Baby boomers moving back home with mom and dad from the silent generation? 2 million adults live with parents in California and those 50 to 64 moving in with parents has surged.
House horny Californians try to avoid the overarching statistics starring them directly in the face. Many Californians are all hat and no cattle. We already know that many Millenials are moving back home with mom and dad because they simply cannot afford to rent or buy a home in the golden state. The golden sarcophagus with nice granite countertops is getting a little more crowded for baby boomers. A recent analysis actually found that many baby boomers as well had to move back in with mom and dad. No, they are not trying to save for a down payment or take care of mom and dad. The vast majority are moving in because of economic hardship. So much for the theory of pent up demand. The buyers of the last few years came from Wall Street, cash investors, foreign buyers, and house lusting people leveraging every penny they have to buy a home. So it is no surprise that more than 2 million adults are now living back home in the rooms they once occupied as teenagers. I actually dug up Census data and highlight why the flood of buyers is not materializing. This also points to more locked up housing units as boomers move in with those from the silent generation. Just more evidence highlighting the transformation of California into a feudal state and largely a rental focused market.
Boomers moving back home
The story about adults living at home is no surprise. I caught a clip of Conan O’Brien joking about older Californians moving back home with their parents. So I dug up the latest data on this trend and found some interesting information:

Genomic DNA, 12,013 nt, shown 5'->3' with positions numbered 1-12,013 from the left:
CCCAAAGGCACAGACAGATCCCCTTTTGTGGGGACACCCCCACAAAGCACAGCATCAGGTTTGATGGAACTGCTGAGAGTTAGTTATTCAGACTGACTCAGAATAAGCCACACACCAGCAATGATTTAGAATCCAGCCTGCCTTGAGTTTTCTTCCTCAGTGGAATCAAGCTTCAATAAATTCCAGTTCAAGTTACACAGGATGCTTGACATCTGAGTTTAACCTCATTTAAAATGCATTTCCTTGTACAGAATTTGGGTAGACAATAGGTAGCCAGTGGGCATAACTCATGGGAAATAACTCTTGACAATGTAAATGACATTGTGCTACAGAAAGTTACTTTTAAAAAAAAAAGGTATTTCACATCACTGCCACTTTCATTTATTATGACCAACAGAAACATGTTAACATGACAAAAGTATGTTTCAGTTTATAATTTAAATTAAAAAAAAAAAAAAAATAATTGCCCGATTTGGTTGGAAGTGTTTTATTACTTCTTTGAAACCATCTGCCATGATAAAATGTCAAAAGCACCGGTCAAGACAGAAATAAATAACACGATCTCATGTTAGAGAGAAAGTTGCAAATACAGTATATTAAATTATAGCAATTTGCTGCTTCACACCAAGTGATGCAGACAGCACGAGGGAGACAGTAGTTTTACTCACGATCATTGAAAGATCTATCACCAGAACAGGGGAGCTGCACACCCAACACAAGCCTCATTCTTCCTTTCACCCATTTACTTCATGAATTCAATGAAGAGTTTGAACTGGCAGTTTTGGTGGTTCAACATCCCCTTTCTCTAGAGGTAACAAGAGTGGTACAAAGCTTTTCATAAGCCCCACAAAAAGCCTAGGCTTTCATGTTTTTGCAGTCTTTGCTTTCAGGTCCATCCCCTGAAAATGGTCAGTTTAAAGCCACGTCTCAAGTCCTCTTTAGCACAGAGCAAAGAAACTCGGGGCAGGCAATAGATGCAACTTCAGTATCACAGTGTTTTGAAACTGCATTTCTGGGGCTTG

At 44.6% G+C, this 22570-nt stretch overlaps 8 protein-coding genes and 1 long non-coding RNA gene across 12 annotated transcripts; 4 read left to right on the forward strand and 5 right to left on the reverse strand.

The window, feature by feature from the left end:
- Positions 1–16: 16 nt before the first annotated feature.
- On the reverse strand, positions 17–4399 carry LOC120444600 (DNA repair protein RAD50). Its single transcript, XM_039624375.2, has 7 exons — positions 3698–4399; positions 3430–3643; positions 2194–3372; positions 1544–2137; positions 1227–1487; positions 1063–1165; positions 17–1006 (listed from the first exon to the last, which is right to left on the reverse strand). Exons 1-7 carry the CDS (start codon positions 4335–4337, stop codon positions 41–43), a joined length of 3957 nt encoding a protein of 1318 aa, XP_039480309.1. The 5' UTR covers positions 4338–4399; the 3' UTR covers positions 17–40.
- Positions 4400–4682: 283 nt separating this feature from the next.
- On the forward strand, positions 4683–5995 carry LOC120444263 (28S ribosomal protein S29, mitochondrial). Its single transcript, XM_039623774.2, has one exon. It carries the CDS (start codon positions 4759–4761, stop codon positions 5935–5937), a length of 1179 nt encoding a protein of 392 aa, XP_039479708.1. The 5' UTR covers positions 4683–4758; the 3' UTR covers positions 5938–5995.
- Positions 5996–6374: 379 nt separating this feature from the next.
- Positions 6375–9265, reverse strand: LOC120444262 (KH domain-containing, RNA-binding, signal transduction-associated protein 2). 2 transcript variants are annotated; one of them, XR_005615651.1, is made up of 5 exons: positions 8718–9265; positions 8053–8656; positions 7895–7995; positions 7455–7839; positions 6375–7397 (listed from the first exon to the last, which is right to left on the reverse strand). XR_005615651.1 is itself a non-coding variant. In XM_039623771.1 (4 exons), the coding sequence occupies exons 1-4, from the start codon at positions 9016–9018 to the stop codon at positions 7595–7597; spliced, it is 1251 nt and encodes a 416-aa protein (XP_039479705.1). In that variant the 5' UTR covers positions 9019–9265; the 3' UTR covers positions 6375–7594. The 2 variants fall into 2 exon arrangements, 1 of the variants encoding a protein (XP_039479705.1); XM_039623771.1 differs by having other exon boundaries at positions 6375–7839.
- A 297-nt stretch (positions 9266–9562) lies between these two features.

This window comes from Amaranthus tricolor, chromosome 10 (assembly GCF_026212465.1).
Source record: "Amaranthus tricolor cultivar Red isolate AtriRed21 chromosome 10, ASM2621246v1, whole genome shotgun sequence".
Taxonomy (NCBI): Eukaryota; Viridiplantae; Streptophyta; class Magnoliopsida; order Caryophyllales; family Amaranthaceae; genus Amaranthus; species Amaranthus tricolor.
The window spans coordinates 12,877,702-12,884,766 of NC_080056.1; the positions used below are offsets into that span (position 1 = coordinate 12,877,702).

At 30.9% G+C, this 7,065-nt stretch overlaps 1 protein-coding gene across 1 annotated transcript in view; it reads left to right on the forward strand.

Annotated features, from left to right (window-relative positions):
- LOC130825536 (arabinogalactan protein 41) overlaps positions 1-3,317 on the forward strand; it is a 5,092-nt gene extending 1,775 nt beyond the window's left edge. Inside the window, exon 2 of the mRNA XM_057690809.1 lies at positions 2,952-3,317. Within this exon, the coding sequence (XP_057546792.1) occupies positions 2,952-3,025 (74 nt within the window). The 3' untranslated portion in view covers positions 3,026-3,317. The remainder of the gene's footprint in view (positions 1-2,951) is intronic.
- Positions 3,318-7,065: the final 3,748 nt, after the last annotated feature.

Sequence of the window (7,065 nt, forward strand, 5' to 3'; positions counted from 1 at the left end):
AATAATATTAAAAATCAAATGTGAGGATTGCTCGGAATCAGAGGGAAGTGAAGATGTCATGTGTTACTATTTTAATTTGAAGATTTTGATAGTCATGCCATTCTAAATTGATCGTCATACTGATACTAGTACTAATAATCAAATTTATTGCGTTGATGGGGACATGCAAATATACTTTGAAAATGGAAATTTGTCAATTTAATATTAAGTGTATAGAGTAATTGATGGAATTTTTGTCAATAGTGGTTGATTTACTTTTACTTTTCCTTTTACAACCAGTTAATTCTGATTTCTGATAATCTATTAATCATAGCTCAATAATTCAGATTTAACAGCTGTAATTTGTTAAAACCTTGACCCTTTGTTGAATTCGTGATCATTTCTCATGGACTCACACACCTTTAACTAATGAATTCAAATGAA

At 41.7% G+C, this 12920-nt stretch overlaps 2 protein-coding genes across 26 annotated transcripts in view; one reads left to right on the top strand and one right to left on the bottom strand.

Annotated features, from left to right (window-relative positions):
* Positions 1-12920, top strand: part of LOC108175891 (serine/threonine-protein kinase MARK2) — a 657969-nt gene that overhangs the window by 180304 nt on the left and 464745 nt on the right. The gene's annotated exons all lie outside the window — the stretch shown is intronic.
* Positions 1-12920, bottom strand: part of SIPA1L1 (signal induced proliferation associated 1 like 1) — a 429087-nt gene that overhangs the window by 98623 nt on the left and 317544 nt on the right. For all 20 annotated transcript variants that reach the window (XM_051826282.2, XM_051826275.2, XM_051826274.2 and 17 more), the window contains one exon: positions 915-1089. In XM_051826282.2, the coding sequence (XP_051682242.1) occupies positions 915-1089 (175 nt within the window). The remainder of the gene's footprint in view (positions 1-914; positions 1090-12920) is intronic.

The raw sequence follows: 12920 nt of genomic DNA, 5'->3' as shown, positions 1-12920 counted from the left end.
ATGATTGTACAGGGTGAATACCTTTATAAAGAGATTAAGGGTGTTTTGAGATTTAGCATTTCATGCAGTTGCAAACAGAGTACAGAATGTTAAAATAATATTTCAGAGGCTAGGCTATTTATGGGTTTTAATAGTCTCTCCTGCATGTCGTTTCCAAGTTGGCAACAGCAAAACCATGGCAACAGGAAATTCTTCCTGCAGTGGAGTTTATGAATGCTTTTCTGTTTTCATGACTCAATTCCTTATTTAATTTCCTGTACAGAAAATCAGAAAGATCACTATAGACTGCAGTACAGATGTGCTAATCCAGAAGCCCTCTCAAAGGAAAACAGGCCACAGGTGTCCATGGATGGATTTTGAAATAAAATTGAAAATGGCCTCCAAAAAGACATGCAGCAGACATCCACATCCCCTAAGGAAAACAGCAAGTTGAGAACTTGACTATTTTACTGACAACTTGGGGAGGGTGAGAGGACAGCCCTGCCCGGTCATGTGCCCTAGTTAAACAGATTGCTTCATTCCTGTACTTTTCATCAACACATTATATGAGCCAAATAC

“(LA Times) For seven years through 2012, the number of Californians aged 50 to 64 who live in their parents’ homes swelled 67.6% to about 194,000, according to the UCLA Center for Health Policy Research and the Insight Center for Community Economic Development.
The jump is almost exclusively the result of financial hardship caused by the recession rather than for other reasons, such as the need to care for aging parents, said Steven P. Wallace, a UCLA professor of public health who crunched the data.”
This is an incredibly big jump that was hidden in the midst of Millenials moving back home. In total, more than 2.3 million adult children in California are living at home with their parents since the Great Recession hit, a 63 percent increase. This is why household formation in California has been so pathetic. First, take a look at a projection from the California Association of Realtors (CAR) put out two years ago in 2012:
You can see the “pent up demand” argument here. According to more normal times, you would expect household formation to grow with population growth. This simply did not happen. Given the wickedly low sales volume in the state, having 575,000 or 696,000 additional households would certainly add to demand assuming people could actually afford to buy at current prices (which they can’t). The buyers have largely come from the investor crowd.
So what did happen? I went ahead and pulled up recent Census data and this is how the chart would look like today:
California’s population is now over 38.3 million but look at household formation. Household formation actually fell over this period of time! Why? Because these folks moving back home are largely doing it because of financial struggles, they are not trying to save cash to out compete some house horny home shoppers: